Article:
KENWOOD — Penns Manor Area School District’s board of directors is still mulling over a 2021-22 budget that could wind up with a tax increase within the maximum of 4.4 percent as set by the state’s Act 1.
That could raise taxes from 14.7288 mills, the rate approved for 2020-21, to 15.377 mills.
At the workshop to prepare an agenda for next week’s voting meeting, Business Manager Joshua Muscatello said it appeared the consensus was that there should not be a tax increase.
However, he cautioned that without $200,000 in federal funds plugged in, the district might be facing a $410,000 deficit — and the possibility that such deficits could be compounded in the years to come.
The federal funding was a one-time shot because of COVID-19-related stimulus funds.
The business manager said 20 percent of that money is required for remediation, for learning programs to close the gap in education, such as through an extended school year program.
However, unlike other districts that weren’t able to have in-person classes, Muscatello said, “since we’ve been open just about every day ... the rest of those federal funds will be used to offset existing expenditures.”
Board President John Hardesty Sr. said, “Personally, I would advocate that we consider opening our budget and propose a millage increase to meet the state mandated top of Act 1.”
Hardesty said he hated to say that, but since the only way a school district can raise revenue is with property taxes, he said an increase would be “the prudent thing to do.”
Hardesty also offered the option of a tax increase that covers half of the Act 1 maximum or 2.2 percent, to 15.053 mills, but believes the full Act 1 maximum is necessary.
“I respectfully disagree,” Director Ronald Larch said. “We got this additional money from the federal government. We do owe something to the taxpayers. It has been a rough year for everyone.”
Another school director believed the district was put on the spot after last month’s vote on a preliminary budget that held the line on taxes at 14.7288 mills.
“I wish it wouldn’t have been put out in the media that Penns Manor holds the line on taxes,” Vice President Jill Eckenrode said.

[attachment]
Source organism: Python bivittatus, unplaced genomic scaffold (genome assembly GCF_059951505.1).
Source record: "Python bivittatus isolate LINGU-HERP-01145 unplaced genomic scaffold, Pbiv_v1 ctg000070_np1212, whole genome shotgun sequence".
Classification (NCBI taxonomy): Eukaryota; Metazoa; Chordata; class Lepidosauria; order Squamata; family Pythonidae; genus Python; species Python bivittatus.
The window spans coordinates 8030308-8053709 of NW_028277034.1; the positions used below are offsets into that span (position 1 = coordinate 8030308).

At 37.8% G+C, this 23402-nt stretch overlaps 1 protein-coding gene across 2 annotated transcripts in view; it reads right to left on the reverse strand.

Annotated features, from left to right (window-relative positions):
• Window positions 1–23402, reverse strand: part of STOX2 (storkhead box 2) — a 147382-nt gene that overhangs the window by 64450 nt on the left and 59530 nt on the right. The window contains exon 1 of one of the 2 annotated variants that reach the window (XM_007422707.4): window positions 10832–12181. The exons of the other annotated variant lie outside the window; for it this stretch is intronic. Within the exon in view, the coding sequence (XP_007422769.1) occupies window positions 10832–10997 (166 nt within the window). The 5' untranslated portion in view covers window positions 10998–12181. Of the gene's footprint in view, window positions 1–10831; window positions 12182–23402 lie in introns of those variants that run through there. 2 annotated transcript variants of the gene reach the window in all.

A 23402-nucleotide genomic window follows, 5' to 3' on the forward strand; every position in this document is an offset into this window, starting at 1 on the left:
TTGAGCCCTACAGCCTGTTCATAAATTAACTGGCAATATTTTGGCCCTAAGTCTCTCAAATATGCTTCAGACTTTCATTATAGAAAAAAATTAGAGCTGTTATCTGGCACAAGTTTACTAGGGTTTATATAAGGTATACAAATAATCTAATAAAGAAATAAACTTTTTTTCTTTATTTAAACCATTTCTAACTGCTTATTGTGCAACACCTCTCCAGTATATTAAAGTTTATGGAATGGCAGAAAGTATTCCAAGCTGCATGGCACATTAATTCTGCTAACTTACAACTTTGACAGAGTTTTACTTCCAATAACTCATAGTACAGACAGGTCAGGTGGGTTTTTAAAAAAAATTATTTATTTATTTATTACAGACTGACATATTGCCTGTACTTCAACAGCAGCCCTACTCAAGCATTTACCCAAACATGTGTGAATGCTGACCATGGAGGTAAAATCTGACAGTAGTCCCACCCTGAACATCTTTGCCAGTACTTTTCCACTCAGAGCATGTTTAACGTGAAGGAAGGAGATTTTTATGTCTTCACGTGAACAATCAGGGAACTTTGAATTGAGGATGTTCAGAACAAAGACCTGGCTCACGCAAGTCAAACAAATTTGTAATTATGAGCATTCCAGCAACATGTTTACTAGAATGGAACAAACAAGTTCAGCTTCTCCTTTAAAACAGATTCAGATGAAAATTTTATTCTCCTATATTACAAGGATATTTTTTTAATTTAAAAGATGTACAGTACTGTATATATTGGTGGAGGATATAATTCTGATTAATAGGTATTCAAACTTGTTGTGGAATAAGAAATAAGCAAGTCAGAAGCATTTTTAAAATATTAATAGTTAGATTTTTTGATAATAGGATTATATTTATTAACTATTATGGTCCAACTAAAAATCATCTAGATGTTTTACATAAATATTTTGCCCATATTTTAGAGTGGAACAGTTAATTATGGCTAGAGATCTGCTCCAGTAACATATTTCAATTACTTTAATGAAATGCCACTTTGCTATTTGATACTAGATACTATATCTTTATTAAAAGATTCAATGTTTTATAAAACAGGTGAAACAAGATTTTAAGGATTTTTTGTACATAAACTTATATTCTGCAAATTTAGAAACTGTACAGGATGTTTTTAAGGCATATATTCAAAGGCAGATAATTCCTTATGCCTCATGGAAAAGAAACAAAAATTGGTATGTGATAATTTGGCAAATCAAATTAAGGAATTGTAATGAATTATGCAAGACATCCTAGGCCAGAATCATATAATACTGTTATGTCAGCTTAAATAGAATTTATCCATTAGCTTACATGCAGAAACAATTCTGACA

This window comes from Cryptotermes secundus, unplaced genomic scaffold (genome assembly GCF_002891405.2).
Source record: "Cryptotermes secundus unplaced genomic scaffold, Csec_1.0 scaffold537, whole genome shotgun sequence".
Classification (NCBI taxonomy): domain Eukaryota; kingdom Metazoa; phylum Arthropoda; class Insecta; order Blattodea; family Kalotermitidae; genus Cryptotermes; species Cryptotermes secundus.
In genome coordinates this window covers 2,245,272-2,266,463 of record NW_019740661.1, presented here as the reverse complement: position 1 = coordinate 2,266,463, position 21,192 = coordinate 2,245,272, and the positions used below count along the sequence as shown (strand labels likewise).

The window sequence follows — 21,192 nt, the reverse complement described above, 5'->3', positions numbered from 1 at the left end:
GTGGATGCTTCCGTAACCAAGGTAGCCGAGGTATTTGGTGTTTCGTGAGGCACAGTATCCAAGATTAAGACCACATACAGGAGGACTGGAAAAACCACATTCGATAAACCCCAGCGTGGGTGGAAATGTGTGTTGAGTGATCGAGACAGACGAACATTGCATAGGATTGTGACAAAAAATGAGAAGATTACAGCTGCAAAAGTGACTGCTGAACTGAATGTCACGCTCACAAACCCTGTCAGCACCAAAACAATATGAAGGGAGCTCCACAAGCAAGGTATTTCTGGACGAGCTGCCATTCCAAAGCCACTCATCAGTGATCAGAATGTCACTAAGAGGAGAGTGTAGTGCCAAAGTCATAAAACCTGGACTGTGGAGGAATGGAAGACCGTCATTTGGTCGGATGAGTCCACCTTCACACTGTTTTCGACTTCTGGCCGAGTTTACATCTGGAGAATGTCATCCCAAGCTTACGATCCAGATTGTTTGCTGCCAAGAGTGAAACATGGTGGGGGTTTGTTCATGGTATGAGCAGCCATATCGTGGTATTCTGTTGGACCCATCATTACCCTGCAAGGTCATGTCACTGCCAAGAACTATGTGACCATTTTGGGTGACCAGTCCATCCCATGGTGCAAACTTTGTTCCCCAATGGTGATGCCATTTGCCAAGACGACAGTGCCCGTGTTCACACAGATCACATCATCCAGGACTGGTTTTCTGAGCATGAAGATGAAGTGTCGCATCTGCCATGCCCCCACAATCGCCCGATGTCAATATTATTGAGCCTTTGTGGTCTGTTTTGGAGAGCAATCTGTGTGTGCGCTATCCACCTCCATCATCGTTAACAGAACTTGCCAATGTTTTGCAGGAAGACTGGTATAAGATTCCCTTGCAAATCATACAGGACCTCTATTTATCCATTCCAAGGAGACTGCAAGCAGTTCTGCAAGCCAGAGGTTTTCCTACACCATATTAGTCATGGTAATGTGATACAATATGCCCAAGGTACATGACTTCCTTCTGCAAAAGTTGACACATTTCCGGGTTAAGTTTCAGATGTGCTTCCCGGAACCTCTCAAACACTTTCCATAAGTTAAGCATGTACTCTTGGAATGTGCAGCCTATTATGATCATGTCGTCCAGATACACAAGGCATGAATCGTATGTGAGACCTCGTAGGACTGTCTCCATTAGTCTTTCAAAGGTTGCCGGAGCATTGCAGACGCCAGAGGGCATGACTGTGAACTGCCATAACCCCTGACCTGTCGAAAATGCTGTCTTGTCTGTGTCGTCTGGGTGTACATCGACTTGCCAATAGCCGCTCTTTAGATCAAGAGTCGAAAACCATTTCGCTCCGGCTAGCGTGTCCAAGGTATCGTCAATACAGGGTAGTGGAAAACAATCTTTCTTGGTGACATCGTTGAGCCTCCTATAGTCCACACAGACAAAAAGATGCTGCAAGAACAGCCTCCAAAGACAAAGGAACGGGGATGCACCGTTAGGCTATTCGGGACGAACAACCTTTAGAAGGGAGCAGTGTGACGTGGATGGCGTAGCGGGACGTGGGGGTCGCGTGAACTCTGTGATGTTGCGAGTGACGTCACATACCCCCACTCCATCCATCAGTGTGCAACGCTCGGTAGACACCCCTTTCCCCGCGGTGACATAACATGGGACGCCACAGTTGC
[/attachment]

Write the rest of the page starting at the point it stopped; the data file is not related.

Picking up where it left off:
She was referring to the May 14 Indiana Gazette where the headline read, “Penns Manor proposes budget that holds the line on taxes.” That was the day after a tentative budget was approved.
“I just cringed when I saw that,” Eckenrode said. “I think we are kind of in a hard spot right now.”
Other matters on the agenda for Thursday’s 7 p.m. voting meeting include a five-year renewal of an agreement with Indiana University of Pennsylvania for offering educator and clinician preparation field experience, and a template that takes into consideration the uncertainty that may still exist coming out of the pandemic.
“We had to have a health and safety plan to operate this year,” Superintendent Daren K. Johnston said. “We will have to do that again.”
Johnston said the Pennsylvania Department of Education is hoping to get all state school districts to open five days a week.
Still, he said, the plan under consideration gives the district authority “to go remote if we have to,” and “if we need to close because we hit a certain situation, we will do that.”
Also on the agenda will be continuation of a dual-enrollment agreement for the coming academic year with Mount Aloysius College.
Johnston said the arrangements with Mount Aloysius and Pennsylvania Highlands Community College, the latter of which may be considered next month, resulted this year in three students receiving associate degrees at the same time they received diplomas from Penns Manor Area High School.